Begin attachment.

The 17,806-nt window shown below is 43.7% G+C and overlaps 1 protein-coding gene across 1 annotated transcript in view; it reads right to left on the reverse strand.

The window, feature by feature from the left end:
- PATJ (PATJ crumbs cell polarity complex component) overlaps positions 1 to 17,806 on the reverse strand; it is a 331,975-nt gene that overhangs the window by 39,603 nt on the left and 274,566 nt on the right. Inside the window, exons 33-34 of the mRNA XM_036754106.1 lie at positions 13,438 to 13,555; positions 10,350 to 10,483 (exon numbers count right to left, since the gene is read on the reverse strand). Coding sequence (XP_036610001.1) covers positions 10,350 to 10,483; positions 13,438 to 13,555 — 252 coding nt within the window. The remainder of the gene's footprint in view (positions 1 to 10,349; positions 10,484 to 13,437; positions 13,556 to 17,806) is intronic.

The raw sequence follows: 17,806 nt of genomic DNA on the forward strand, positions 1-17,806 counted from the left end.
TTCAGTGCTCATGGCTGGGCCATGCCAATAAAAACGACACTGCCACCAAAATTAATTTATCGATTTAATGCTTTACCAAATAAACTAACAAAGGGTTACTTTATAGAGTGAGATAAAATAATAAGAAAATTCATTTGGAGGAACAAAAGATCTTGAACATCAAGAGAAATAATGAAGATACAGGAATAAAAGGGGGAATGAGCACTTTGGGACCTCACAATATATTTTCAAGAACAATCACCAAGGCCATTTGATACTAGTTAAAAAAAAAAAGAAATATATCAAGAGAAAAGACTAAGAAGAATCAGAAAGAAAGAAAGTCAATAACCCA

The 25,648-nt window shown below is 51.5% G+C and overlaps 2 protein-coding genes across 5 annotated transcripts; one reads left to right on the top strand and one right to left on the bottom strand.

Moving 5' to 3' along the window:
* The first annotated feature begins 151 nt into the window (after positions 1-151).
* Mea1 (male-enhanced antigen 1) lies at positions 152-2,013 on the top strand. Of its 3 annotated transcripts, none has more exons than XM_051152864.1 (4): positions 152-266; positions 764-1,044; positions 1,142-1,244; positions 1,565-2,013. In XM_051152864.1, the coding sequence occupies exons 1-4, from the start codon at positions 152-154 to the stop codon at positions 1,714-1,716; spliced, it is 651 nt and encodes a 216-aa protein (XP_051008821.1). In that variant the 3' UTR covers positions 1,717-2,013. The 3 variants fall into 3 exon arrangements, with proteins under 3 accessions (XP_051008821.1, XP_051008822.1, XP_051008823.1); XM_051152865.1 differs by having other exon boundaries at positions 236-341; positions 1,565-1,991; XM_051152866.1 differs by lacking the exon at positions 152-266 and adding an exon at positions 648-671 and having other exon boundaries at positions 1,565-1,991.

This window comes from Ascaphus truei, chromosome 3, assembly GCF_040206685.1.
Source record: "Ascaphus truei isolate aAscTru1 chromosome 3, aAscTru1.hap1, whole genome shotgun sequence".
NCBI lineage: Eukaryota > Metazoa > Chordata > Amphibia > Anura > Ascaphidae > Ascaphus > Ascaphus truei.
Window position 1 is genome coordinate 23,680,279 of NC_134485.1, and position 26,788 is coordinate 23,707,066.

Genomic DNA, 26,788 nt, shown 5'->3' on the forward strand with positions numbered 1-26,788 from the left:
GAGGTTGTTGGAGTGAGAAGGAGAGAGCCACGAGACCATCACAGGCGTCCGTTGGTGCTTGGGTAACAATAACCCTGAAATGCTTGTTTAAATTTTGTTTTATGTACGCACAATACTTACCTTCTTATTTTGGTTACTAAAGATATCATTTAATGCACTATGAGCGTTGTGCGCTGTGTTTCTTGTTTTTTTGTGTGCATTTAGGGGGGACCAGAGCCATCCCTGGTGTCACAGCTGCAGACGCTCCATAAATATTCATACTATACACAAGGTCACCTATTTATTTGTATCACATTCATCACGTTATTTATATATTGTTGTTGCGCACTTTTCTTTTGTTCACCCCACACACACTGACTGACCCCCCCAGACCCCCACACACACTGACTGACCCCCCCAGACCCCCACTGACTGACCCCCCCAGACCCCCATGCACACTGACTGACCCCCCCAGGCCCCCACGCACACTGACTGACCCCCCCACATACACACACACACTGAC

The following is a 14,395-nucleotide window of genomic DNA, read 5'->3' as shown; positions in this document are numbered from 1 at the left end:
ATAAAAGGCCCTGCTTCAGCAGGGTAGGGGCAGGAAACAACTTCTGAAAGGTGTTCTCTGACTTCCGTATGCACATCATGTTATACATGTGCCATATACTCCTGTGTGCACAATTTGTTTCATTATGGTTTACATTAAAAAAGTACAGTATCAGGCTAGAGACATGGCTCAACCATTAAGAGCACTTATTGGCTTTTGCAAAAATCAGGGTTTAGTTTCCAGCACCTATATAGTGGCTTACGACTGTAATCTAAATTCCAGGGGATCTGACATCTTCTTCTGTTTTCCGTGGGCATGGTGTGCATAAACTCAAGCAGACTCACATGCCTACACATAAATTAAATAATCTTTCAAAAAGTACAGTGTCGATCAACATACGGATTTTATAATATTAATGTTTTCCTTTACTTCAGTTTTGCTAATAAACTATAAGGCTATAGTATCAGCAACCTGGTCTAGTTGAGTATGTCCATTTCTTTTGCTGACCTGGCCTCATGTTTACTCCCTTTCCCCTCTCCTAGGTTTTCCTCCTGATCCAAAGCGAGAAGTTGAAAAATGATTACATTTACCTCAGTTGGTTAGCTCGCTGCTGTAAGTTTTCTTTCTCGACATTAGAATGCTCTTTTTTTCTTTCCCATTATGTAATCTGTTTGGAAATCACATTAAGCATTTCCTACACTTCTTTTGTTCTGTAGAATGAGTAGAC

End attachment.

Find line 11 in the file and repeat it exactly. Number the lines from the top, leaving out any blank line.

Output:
Source record: "Ascaphus truei isolate aAscTru1 chromosome 3, aAscTru1.hap1, whole genome shotgun sequence".